This section of the book is from "The Complete Herbalist" by Dr. O. Phelps Brown. Also available from Amazon: The Complete Herbalist: The People Their Own Physicians By The Use Of Nature's Remedies.
COMMON NAME. Rose Pink.
MEDICINAL PART. The herb.
Description. -- This plant has a yellow fibrous, biennial root, with an erect, smooth, quadrangular stem, with the angles winged, having many opposite branches, and growing from one to two feet in height. The leaves are opposite, fine-veined, smooth, entire, from one to five inches in length, and from half an inch to one and a half inches wide, clasping the stem. The flowers are numerous, from an inch and a quarter to an inch and a half in diameter, of a rich rose or carnation color, standing, as it were at the tops of one umbril or tuft, very like those of St. John's wort, opening themselves in the day-time and closing at night, after which come seed in little short husks, in forms like unto wheat corn. There are three varieties of the Centaury in England, one kind bearing white flowers, another yellow, and another red. All have medicinal properties, although the Americna variety is considered preferable to the European Centaury.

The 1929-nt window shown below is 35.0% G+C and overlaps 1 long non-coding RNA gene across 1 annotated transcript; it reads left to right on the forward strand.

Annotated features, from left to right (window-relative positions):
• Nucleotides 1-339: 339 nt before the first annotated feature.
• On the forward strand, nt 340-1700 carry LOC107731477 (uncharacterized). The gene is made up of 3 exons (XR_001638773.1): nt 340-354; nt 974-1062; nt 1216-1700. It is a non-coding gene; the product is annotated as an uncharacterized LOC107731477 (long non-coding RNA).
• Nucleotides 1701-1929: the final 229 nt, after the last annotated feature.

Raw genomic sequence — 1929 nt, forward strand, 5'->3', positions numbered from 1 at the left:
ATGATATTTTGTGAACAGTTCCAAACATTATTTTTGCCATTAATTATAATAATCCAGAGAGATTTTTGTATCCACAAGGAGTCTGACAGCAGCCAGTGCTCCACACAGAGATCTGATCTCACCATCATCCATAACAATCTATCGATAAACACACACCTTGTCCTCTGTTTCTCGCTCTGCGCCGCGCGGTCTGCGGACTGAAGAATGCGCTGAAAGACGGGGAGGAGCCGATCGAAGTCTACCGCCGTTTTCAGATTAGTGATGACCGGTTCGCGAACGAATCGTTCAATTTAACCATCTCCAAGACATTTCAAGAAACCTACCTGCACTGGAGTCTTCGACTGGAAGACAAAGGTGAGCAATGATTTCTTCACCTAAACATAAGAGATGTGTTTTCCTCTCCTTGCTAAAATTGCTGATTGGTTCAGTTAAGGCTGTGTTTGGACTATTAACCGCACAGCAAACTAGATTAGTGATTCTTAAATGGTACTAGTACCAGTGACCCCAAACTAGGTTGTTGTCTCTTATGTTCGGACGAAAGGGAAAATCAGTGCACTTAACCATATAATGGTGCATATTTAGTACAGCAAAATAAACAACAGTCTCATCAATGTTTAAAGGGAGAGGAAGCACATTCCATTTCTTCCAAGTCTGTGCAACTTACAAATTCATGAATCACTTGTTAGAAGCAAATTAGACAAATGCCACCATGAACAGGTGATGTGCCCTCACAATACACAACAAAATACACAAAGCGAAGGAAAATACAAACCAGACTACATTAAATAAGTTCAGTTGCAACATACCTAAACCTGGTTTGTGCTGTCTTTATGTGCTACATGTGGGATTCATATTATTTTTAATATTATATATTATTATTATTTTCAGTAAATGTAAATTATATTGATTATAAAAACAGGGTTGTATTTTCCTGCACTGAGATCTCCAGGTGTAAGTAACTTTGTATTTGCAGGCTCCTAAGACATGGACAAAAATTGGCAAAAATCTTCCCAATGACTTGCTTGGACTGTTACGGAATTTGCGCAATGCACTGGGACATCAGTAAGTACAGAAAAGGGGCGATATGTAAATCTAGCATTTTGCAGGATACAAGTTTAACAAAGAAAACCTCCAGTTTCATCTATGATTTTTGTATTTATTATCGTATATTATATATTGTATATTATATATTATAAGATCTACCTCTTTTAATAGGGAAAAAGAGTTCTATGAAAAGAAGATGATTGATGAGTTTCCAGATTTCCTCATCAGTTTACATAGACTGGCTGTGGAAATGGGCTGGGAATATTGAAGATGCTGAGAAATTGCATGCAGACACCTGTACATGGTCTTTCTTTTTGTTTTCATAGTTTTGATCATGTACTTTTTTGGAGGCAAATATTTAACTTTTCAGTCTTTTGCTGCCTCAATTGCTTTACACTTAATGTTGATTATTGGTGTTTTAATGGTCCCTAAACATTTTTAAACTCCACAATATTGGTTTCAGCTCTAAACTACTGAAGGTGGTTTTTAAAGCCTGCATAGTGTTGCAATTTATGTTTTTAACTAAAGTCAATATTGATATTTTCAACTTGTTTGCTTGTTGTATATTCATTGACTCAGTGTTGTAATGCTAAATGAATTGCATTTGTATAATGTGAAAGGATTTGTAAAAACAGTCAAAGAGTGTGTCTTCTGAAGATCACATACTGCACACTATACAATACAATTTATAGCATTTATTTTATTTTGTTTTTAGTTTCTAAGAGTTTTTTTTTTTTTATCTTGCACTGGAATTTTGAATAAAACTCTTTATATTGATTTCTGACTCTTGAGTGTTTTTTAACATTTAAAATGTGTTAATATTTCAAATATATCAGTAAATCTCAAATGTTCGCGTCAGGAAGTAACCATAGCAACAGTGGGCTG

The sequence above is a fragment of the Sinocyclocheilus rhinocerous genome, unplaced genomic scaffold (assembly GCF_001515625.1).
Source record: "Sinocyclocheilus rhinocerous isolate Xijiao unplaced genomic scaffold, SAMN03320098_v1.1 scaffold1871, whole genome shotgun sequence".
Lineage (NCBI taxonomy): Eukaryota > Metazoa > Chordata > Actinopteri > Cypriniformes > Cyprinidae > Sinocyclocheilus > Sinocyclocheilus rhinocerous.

History. -- This plant is common to most parts of the United States, growing in moist meadows, among high grass, on the prairies, and in damp, rich soils, flowering from June to September. The whole herb is used. It has a very bitter taste, and yields its virtues to water or alcohol. The best time for gathering it is during the flowering season. In England they use the red Centaury in diseases of the blood, the yellow in choleric diseases, and the white in those of phlegm and water.
Properties and Uses. -- It is an excellent tonic. It is used in all fall periodic febrile diseases, both as a preventive and a remedy. It is also serviceable as a bitter tonic in dyspepsia and convalescence from fevers. When administered in warm infusion it is a domestic remedy for worms and so restore the menstrual secretion.
Dose. -- Of the powder, from half a drachm to a drachm; of the cold infusion, a teacupful every two or three hours; of the tincture, a wineglassful; of the extract, from two to six grains.